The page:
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Students for Fair Admissions, the nonprofit group suing Harvard for alleged race-based discrimination in its admissions practices, will have 10 to 12 months to gather evidence to support its allegations, although Harvard is disputing which admissions documents will be made available to the group during the discovery period.
Representatives from Harvard and Students for Fair Admissions met at Boston’s Moakley Courthouse on Thursday to discuss the lawsuit, which alleges that the University sets “target percentages” for underrepresented minorities and illegal quotas on students of Asian descent in its undergraduate admissions processes.
William S. Consovoy, a lawyer representing Students for Fair Admissions, requested that Harvard supply personal essays, comments from alumni interviewers, and summary sheets containing comments from admissions officers to the plaintiffs. He argued that these files were vital to understanding Harvard’s “holistic” admissions process.
Consovoy also requested that Harvard not redact student names in the records so that Students for Fair Admissions may analyze whether having an “Asian versus a non-Asian name” affected admissions decisions.
Judge Allison D. Burroughs, who presided over the meeting, said she was disinclined to supply Students for Fair Admissions with all of the files that they requested. She assured the plaintiffs that they would be provided with a “representative sample” of files, but did not specify the exact contents.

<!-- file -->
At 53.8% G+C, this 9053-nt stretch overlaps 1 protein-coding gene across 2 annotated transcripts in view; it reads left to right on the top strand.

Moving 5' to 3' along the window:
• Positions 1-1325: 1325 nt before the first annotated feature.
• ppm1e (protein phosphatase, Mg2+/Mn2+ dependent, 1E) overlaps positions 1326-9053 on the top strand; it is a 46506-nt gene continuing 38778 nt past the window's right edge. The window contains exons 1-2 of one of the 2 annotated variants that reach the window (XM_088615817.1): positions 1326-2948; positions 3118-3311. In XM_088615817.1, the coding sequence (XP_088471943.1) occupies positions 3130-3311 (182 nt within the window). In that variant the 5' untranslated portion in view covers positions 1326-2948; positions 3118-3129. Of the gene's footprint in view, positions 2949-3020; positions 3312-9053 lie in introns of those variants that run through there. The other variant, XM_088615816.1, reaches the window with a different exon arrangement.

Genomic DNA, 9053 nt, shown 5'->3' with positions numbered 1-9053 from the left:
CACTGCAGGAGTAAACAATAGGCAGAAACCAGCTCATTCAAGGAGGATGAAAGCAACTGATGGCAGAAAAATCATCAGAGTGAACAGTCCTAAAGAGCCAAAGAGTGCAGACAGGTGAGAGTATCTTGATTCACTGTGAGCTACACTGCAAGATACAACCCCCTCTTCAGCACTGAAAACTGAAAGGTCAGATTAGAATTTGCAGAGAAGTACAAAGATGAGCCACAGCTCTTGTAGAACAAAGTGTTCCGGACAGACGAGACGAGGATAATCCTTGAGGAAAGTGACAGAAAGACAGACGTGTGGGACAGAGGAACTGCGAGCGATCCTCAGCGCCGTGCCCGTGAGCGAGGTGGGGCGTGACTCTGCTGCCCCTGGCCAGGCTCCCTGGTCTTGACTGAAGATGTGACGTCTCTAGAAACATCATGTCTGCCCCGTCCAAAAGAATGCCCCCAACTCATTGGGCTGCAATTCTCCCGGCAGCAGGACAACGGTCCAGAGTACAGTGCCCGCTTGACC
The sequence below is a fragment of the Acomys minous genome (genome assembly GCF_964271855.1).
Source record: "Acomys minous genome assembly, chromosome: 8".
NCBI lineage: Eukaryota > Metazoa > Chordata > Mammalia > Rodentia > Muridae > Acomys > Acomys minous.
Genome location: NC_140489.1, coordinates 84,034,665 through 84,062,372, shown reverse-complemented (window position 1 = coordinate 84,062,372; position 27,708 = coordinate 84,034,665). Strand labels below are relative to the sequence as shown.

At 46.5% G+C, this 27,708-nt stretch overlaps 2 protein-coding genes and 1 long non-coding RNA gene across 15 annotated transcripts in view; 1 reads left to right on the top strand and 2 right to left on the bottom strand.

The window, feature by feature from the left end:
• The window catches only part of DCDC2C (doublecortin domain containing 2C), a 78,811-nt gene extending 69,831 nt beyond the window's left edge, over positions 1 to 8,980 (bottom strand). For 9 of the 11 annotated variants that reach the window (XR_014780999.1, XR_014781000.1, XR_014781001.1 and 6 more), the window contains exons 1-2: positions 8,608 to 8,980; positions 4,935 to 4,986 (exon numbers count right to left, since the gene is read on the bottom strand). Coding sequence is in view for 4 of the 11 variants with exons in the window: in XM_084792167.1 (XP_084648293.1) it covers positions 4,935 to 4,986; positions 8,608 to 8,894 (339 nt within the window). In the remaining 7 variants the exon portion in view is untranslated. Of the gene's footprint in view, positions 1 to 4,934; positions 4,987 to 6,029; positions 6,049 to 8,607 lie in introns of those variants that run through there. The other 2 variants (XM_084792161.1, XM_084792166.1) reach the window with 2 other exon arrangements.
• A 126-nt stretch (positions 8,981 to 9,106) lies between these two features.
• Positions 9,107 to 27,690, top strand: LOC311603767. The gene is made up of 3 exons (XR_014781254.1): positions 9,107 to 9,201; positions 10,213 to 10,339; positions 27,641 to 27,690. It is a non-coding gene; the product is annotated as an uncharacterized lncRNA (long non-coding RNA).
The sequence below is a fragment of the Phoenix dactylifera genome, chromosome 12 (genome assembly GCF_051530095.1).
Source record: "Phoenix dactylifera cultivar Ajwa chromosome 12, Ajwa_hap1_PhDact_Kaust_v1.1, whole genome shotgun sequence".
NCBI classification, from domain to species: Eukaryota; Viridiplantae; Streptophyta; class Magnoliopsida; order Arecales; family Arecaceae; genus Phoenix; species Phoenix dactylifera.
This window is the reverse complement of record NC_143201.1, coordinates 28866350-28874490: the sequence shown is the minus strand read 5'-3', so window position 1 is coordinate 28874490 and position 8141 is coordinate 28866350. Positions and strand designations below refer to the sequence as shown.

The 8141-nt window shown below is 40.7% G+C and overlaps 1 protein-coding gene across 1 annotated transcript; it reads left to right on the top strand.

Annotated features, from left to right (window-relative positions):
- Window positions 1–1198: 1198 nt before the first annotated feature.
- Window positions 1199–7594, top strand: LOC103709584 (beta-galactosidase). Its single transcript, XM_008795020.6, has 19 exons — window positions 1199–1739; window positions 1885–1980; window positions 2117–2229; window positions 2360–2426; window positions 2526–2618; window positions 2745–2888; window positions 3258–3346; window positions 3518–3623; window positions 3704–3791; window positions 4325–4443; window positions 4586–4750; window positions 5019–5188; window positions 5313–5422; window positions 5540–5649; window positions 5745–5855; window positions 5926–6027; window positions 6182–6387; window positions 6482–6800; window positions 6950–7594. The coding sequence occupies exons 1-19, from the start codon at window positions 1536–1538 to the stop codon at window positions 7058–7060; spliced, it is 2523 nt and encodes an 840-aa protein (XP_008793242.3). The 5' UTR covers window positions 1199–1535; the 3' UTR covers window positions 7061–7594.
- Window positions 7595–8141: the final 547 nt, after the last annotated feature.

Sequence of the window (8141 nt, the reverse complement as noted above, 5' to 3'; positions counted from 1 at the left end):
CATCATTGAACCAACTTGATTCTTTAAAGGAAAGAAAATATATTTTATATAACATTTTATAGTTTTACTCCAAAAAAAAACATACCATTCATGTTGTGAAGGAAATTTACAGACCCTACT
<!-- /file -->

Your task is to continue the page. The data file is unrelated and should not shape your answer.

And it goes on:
The two parties also debated Thursday the duration of the discovery period: Students for Fair Admissions argued for a longer period of 15 months, while Harvard requested an eight-month period. Seth P. Waxman ’73, representing Harvard, said the shorter timeframe would prevent the lawsuit from tying up Admissions Office employees in depositions as the next admissions cycle begins.
Burroughs ruled that discovery would last for 10 to 12 months and capped the number of Harvard employees that the plaintiffs may depose during the discovery period at 10.
The meeting was the latest step in a legal saga that began last November, when the legal defense group Project on Fair Representation launched the lawsuit against Harvard claiming that the University had violated Title VI. The 120-page complaint also detailed the history of the University’s admissions policies, likening Harvard’s cap on Jewish students in the early 20th century to its alleged existing limit on the number of Asian-American students.
Harvard has denied the allegations; the University filed a response categorically denying “each and every allegation, statement, and matter” of the lawsuit in February. And in court on Thursday, Waxman argued that the lawsuit was “created for the avowed and exclusive reason of suing Harvard,” noting that it did not name any individuals as complainants.
Burroughs, for her part, speculated that “the case will ultimately be decided above my pay level” in a higher court.
At the meeting Thursday, parties also addressed the potential intervention of the group Lawyers’ Committee for Civil Rights and Economic Justice, which seeks to join Harvard’s opposition to the lawsuit and gathered input on the lawsuit from Harvard students in late April. Both Harvard and Students for Fair Admissions plan to file a response to the intervention in the coming weeks, representatives said Thursday.
Edward Blum, the director of Project on Fair Representation, declined to comment after the meeting Thursday. Blum has previously helped fund high-profile cases challenging affirmative action policies, including 2013’s Fisher v. University of Texas.
—Staff writer Daphne C. Thompson can be reached at firstname.lastname@example.org. Follow her on Twitter @daphnectho.
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